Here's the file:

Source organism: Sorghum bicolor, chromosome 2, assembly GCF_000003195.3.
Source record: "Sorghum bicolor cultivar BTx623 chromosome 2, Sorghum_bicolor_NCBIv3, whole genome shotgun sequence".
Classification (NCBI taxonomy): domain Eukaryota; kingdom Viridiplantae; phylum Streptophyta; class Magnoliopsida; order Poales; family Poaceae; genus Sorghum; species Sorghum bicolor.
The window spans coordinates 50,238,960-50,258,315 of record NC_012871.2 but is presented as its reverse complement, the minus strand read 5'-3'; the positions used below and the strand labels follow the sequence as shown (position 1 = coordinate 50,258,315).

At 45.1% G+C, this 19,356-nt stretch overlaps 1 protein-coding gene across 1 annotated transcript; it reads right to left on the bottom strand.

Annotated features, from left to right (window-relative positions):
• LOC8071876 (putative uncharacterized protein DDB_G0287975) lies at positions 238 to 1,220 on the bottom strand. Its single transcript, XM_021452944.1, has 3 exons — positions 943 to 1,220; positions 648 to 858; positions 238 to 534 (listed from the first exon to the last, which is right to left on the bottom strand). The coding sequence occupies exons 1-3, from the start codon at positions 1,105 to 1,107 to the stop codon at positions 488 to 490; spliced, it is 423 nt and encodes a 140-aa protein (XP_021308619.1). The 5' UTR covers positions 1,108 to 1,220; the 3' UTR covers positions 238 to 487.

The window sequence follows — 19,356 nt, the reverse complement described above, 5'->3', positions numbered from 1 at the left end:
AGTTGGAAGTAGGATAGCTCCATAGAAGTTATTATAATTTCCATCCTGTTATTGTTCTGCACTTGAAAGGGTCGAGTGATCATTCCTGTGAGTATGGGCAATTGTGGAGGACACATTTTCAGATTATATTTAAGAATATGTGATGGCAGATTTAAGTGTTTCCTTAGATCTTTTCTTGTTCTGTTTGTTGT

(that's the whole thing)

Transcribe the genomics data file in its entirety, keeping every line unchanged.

Source organism: Sorghum bicolor, chromosome 2, assembly GCF_000003195.3.
Source record: "Sorghum bicolor cultivar BTx623 chromosome 2, Sorghum_bicolor_NCBIv3, whole genome shotgun sequence".
Classification (NCBI taxonomy): domain Eukaryota; kingdom Viridiplantae; phylum Streptophyta; class Magnoliopsida; order Poales; family Poaceae; genus Sorghum; species Sorghum bicolor.
The window spans coordinates 50,238,960-50,258,315 of record NC_012871.2 but is presented as its reverse complement, the minus strand read 5'-3'; the positions used below and the strand labels follow the sequence as shown (position 1 = coordinate 50,258,315).

At 45.1% G+C, this 19,356-nt stretch overlaps 1 protein-coding gene across 1 annotated transcript; it reads right to left on the bottom strand.

Annotated features, from left to right (window-relative positions):
• LOC8071876 (putative uncharacterized protein DDB_G0287975) lies at positions 238 to 1,220 on the bottom strand. Its single transcript, XM_021452944.1, has 3 exons — positions 943 to 1,220; positions 648 to 858; positions 238 to 534 (listed from the first exon to the last, which is right to left on the bottom strand). The coding sequence occupies exons 1-3, from the start codon at positions 1,105 to 1,107 to the stop codon at positions 488 to 490; spliced, it is 423 nt and encodes a 140-aa protein (XP_021308619.1). The 5' UTR covers positions 1,108 to 1,220; the 3' UTR covers positions 238 to 487.

The window sequence follows — 19,356 nt, the reverse complement described above, 5'->3', positions numbered from 1 at the left end:
AGTTGGAAGTAGGATAGCTCCATAGAAGTTATTATAATTTCCATCCTGTTATTGTTCTGCACTTGAAAGGGTCGAGTGATCATTCCTGTGAGTATGGGCAATTGTGGAGGACACATTTTCAGATTATATTTAAGAATATGTGATGGCAGATTTAAGTGTTTCCTTAGATCTTTTCTTGTTCTGTTTGTTGT